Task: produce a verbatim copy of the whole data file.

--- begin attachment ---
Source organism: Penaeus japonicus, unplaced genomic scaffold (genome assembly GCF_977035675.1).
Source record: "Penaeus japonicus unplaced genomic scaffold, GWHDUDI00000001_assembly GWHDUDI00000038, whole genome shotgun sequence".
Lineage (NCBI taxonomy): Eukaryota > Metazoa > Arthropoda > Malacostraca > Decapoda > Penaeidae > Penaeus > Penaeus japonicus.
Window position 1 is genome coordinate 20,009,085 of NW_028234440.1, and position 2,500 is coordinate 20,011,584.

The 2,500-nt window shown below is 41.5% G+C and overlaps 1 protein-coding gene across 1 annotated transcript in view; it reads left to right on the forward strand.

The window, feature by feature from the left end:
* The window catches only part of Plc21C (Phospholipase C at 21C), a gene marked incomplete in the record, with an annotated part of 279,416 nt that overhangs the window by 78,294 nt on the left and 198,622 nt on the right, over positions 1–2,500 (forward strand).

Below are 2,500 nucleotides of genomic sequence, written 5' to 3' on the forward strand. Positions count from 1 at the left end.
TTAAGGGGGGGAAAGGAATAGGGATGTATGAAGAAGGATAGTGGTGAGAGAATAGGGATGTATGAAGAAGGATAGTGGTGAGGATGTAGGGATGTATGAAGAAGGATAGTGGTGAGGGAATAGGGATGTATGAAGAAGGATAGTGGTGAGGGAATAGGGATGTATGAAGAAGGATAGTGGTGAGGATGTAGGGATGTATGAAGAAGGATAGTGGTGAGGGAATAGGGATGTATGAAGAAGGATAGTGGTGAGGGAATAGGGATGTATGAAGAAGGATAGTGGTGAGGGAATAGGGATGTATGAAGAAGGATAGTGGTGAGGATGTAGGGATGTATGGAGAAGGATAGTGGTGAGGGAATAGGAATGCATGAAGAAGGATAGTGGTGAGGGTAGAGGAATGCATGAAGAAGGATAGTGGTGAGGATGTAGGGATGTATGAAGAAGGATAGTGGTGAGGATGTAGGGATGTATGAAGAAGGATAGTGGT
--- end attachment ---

Source organism: Penaeus japonicus, unplaced genomic scaffold (genome assembly GCF_977035675.1).
Source record: "Penaeus japonicus unplaced genomic scaffold, GWHDUDI00000001_assembly GWHDUDI00000038, whole genome shotgun sequence".
Lineage (NCBI taxonomy): Eukaryota > Metazoa > Arthropoda > Malacostraca > Decapoda > Penaeidae > Penaeus > Penaeus japonicus.
Window position 1 is genome coordinate 20,009,085 of NW_028234440.1, and position 2,500 is coordinate 20,011,584.

The 2,500-nt window shown below is 41.5% G+C and overlaps 1 protein-coding gene across 1 annotated transcript in view; it reads left to right on the forward strand.

The window, feature by feature from the left end:
* The window catches only part of Plc21C (Phospholipase C at 21C), a gene marked incomplete in the record, with an annotated part of 279,416 nt that overhangs the window by 78,294 nt on the left and 198,622 nt on the right, over positions 1–2,500 (forward strand).

Below are 2,500 nucleotides of genomic sequence, written 5' to 3' on the forward strand. Positions count from 1 at the left end.
TTAAGGGGGGGAAAGGAATAGGGATGTATGAAGAAGGATAGTGGTGAGAGAATAGGGATGTATGAAGAAGGATAGTGGTGAGGATGTAGGGATGTATGAAGAAGGATAGTGGTGAGGGAATAGGGATGTATGAAGAAGGATAGTGGTGAGGGAATAGGGATGTATGAAGAAGGATAGTGGTGAGGATGTAGGGATGTATGAAGAAGGATAGTGGTGAGGGAATAGGGATGTATGAAGAAGGATAGTGGTGAGGGAATAGGGATGTATGAAGAAGGATAGTGGTGAGGGAATAGGGATGTATGAAGAAGGATAGTGGTGAGGATGTAGGGATGTATGGAGAAGGATAGTGGTGAGGGAATAGGAATGCATGAAGAAGGATAGTGGTGAGGGTAGAGGAATGCATGAAGAAGGATAGTGGTGAGGATGTAGGGATGTATGAAGAAGGATAGTGGTGAGGATGTAGGGATGTATGAAGAAGGATAGTGGT